# Divergence question

by matematikuvol
Tags: divergence
 P: 192 I see identity in one mathematical book $$div \vec{A}(r)=\frac{\partial \vec{A}}{\partial r} \cdot grad r$$ How? From which equation?
 Homework Sci Advisor HW Helper Thanks ∞ PF Gold P: 11,009 what does ##gradr## mean? Do you mean: $$\text{div}(\vec{A}(r)) = \frac{\partial\vec{A}(r)}{\partial r}\text{grad}(r)$$ ... still not sure it makes sense. But it looks a bit like it might be a special case of the grad operator in spherical or polar coordinates. I'm afraid you'll have to provide the reference - the book could simply be wrong.
 P: 71 Is r a vector or not? Either way it seems that there is a problem with that equation.
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P: 38,885

## Divergence question

Assuming that r is the distance from (0, 0) to (x, y) then that equation is correct and is just the chain rule (although, strictly speaking, that partial derivative ought to be an ordinary derivative since A is assumed to be a function of r only).
 P: 192 Yes. But I'm not sure why is that correct? Could you explain me that?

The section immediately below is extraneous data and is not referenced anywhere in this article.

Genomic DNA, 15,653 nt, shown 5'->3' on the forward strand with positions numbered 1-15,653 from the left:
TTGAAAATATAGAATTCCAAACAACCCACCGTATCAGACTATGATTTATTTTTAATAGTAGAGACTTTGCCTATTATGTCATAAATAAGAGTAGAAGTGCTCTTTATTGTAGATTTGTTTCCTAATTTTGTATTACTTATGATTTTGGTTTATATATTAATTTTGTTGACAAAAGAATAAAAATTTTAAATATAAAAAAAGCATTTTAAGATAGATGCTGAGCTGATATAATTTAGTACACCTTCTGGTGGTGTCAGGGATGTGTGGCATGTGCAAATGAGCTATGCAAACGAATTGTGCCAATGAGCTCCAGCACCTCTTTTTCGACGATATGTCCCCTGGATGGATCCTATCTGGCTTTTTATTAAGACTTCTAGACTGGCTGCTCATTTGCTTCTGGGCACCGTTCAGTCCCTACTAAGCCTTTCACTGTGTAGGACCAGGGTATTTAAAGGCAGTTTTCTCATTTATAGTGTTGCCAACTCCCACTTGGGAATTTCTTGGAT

Math Emeritus Sci Advisor Thanks PF Gold P: 38,885 As I said, it is the chain rule. We have $r= \sqrt{x^2+ y^2+ z^2}$ so that $\partial r/\partial x= x(x^2+ y^2+ z^2)^{-1/2}= x/r$, $\partial r/\partial y= y(x^2+ y^2+ z^2)^{-1/2}= y/r$, $\partial r/\partial z= z(x^2+ y^2+ z^2)^{-1/2}= z/r$. So $grad r= (xi+ yj+ zk)/r$. If we write $\vec{A(r)}= A_1(r)i+ A_2(r)j+ A_3(r)k$ then $d\vec{A(r)}/dr= (dA_1/dr) i+ (dA_2/dr)j+ (dA_3/dr)k$ and $(d\vec{A})/dr\cdot grad r= (x(dA_1/dr)+ y(dA_2/dr)+ z(dA_3/dr))/r$ On the left, $div \vec{A(r)}= dA_1/dr+ dA_2/dr+ dA_3/dr= [(\partial A_1/\partial x)(\partial r/\partial x)+ (\partial A_1/\partial y)(\partial r/\partial y)+ (\partial A_1/\partial z)(\partial z/\partial r)]+ [(\partial A_2/\partial x)(\partial r/\partial x)+ (\partial A_2/\partial y)(\partial r/\partial y)+ (\partial A_2/\partial z)(\partial z/\partial r)]+ [(\partial A_3/\partial x)(\partial r/\partial x)+ (\partial A_3/\partial y)(\partial r/\partial y)+ (\partial A_3/\partial z)(\partial z/\partial r)]$ Now use the fact that $\partial x/\partial r= 1/(\partial r/\partial x)= r/x$, $\partial y/\partial r= r/y$, and $\partial z/\partial r= r/z$.

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